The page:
Likewise, my home has rules and regulations on the use of media content similar to other families . As I remember, I was already 14 by the time I was allowed to surf the net on my own. Due to the use of Friendster, my peers insisted I should get an account aswell. Back then, Friendster’s functions were very similar to the use of Facebook. In fact, applying for a free social networking account seemed impossible and new. As days passed and with the help of some friends, I managed to update information about myself and a picture source for my peers to recognise my account. On that condition, surfing the net and checking for requests became an every day routine. My parents could not help but to notice how constant I used the Internet, especially with the monthly bills increasing. One night during dinner, my dad did govern some house rules in using such platforms. He reminded me and my brother never to get involved with porn websites, racial internet sources, and ever to provide personal information to strangers.
Under those circumstances, a sample of research published in Pediatrics in 2007 indicates 42 percent of youths being exposed to pornography online and 66 percent of that group not wanting to see it. However, quantitative data from the “Youth Internet Safety Survey” conducted in 2000, 2005 and 2010 reveals an increase from 25 percent to 34 percent and then declining back to 23 percent of seeing unwanted pornography. This exposure is said to occur frequently as in many cases misinterpretation and misdirection during the search could lead to a sexually explicit content. For instance, even the use of an innocent word such as “toy”, a mispelled word or URL, misleading website or email, a link or a photo could advertise unwanted pornography to its viewers. Alternatively, there is also a possibility for teenagers to get exposed by imitating the actions of another family member. In fact, the Bobo doll experiment proves how a child would tend to imitate and learn from the behavior of a trusted adult. Briefly, the experiment conducted illustrates how human behaviour is actually learned, rather than inherited through genetic factors.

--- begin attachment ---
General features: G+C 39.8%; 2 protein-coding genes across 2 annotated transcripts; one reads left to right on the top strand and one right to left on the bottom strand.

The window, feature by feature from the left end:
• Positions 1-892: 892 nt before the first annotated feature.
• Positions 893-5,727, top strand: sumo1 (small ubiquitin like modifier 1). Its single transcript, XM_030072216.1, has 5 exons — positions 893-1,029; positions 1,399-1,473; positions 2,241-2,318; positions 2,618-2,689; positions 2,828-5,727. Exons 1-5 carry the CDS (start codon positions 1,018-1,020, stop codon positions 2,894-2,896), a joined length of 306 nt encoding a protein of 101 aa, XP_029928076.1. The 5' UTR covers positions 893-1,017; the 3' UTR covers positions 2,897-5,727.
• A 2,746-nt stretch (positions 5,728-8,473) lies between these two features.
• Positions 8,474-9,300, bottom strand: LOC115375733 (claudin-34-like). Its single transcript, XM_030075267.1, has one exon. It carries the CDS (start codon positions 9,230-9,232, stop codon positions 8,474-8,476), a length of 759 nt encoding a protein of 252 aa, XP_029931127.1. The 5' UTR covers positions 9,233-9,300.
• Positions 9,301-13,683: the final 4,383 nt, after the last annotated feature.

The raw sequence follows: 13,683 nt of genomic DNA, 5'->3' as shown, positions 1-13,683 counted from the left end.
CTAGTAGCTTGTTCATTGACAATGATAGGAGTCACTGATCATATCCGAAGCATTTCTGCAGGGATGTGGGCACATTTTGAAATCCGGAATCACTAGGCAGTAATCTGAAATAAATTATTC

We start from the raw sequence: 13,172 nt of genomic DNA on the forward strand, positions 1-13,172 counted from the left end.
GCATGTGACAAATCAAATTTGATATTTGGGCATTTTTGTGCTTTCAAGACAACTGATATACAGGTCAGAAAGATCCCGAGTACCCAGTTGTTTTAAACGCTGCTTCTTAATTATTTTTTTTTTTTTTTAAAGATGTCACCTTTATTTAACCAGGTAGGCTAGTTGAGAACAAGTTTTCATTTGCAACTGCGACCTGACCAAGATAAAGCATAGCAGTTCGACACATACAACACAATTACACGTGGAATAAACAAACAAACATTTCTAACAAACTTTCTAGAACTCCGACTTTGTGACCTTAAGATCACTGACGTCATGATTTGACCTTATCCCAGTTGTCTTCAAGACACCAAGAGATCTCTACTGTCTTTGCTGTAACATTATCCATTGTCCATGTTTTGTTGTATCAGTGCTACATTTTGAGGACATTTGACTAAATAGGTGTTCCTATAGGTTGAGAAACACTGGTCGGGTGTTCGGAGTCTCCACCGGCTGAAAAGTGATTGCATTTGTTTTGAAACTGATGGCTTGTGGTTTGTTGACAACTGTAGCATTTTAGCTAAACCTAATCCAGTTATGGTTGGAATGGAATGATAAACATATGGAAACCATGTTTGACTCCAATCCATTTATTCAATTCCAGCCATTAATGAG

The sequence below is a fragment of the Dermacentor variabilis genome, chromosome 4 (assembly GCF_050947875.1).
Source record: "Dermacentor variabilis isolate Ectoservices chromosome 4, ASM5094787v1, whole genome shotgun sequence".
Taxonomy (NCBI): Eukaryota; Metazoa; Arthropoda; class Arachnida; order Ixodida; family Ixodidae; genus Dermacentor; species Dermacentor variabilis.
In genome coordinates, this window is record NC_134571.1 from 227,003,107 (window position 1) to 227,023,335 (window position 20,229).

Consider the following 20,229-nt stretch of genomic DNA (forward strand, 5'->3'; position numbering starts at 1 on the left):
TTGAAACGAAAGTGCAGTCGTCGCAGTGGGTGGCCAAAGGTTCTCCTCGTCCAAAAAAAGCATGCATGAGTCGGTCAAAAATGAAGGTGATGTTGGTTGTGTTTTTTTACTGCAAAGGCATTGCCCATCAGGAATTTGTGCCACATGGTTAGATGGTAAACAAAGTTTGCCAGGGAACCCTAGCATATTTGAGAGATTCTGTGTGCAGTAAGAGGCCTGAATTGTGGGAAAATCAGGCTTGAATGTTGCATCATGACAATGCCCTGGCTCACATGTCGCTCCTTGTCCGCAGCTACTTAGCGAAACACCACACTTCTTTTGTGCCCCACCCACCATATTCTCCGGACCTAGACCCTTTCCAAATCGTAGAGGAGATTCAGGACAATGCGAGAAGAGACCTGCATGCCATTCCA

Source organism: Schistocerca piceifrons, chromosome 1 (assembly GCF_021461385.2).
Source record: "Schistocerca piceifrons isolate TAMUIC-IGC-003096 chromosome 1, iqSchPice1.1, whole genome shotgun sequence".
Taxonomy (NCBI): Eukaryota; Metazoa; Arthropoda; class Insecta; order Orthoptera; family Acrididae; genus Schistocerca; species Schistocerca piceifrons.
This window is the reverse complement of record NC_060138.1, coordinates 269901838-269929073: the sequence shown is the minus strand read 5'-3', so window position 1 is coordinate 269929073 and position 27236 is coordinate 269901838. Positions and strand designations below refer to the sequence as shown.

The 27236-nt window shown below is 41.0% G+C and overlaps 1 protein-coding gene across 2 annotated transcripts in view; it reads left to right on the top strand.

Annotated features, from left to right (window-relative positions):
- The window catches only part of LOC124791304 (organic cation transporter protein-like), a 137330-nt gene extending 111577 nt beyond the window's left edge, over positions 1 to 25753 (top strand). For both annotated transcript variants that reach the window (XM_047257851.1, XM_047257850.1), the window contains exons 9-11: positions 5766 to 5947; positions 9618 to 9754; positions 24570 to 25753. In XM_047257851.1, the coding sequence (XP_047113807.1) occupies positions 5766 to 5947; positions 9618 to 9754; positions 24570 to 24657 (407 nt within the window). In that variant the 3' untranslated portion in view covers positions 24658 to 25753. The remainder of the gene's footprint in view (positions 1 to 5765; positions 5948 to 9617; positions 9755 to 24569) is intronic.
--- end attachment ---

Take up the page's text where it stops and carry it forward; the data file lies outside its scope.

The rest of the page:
Hartley, S. I. 2014, Adolescent addiction: When pornography strikes early, Deseret News, viewed on 10/10/2014,
Margolies, L. 2014, Teens and Internet Porrnography, PsychCentral, viewed on 10/10/2014,
Shuttleworth, M. 2014, Bobo Doll Experiment, Explorable, viewed on 10/10/2014,